• Many of the same skills as a social media manager
  • Excellent project and time management
  • Ability to communicate clearly with stakeholders
  • Experience conducting audits
  • Data analysis
  • Strategic thinking

Paid media specialist

Social media marketing often involves two halves: organic and paid social strategies. Paid social content requires a different approach. A paid media specialist will be able to bring dedicated knowledge to the table, such as platform-specific advertising requirements and running A/B tests.

Shortlist of skills required:

  • Extensive knowledge of creating and managing paid social media content
  • A/B testing
  • Setting and managing budgets
  • Excellent organizational skills
  • Data analysis

Social media director

As social media becomes more integral to businesses and marketing, the ladder of roles has stretched as well. A social media director job description would be focused on more strategic tasks. And a director will often manage and mentor a team of social media managers, specialists and beyond.

Shortlist of skills required:

  • All skills mentioned in the social media manager role
  • Set strategies from asset management to response best practices
  • Lead content planning
  • Manage social media crisis communications and strategies
  • Develop and run start-to-finish campaigns
  • Digital marketing knowledge
  • Run test and learn opportunities
  • Communicate cross-departmentally

Tips for writing a social media manager job description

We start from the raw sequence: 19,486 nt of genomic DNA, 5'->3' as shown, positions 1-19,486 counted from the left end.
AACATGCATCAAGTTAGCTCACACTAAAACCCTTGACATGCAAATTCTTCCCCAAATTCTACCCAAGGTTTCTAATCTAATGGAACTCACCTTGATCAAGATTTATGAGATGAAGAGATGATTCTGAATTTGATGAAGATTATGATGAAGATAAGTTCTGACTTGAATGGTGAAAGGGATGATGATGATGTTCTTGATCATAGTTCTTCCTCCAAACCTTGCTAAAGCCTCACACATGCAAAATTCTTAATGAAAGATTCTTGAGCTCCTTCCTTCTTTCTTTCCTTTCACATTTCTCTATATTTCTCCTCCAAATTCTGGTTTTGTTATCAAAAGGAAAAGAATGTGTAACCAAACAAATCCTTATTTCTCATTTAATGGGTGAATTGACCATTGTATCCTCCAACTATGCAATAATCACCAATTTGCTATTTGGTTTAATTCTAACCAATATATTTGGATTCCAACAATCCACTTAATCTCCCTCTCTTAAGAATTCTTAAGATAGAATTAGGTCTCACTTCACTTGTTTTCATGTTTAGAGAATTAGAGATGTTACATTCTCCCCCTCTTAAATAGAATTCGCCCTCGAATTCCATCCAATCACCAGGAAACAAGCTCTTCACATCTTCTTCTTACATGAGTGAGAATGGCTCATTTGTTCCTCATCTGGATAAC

1. Have a clear understanding of the role

A social media manager does a lot more than simply “posting on Instagram.” Behind every post there’s strategic work, like data analysis, editing and community management.

Not understanding the role can result in job postings that are too vague, or contain so many responsibilities that your role may lead to high burnout levels and turnover rate.

Familiarize yourself with what skills social media managers should have.

Similarly, know what experience level you’re looking for and if it lines up with a manager-level role.

Seeking someone with one to two years of experience? You might be looking for a specialist, coordinator or intern.

Three to five years of experience? You’re in manager or strategist territory.
Seven to eight? You might be looking for a senior-level position, or a manager you can help grow.

Pro tip: The responsibilities and skills needed for this role can vary depending on team and company size, industry and more. Talk to social media managers in your industry to build an idea of what this role will look like, and have your marketing team do an internal review of the job description.

2. Have realistic expectations for one person

It’s true that social media managers wear many hats at once.

But that doesn’t mean they should be treated as a hat rack.

“Social media” is sometimes used as a catch-all term for multiple roles in one.

A screenshot of a poll post on Sprout Social's linkedin asking people if they think social media professionals are asked to do too much in job descriptions. The top answer is yes.

One of the most common complaints you’ll hear from social media professionals is being overworked under leaders who don’t understand how demanding the job is. This can lead to over-packing a job description.

“The biggest thing that makes me scratch my head is how a social media manager is supposed to come in and develop a strategy for a brand across social media, manage a team and still be responsible for the daily management of each social channel,” says Anthony Yepez, Assistant Director of Social Media at Orange Theory. “To me, that is two separate roles!”

If you’re hiring a solo social media manager, write down everything you want this person to do. Then, look at that list. “If you’re realizing it’s too much work for one person, can you hire more than one person?” says Rachael Samuels, Senior Social Media Manager at Sprout.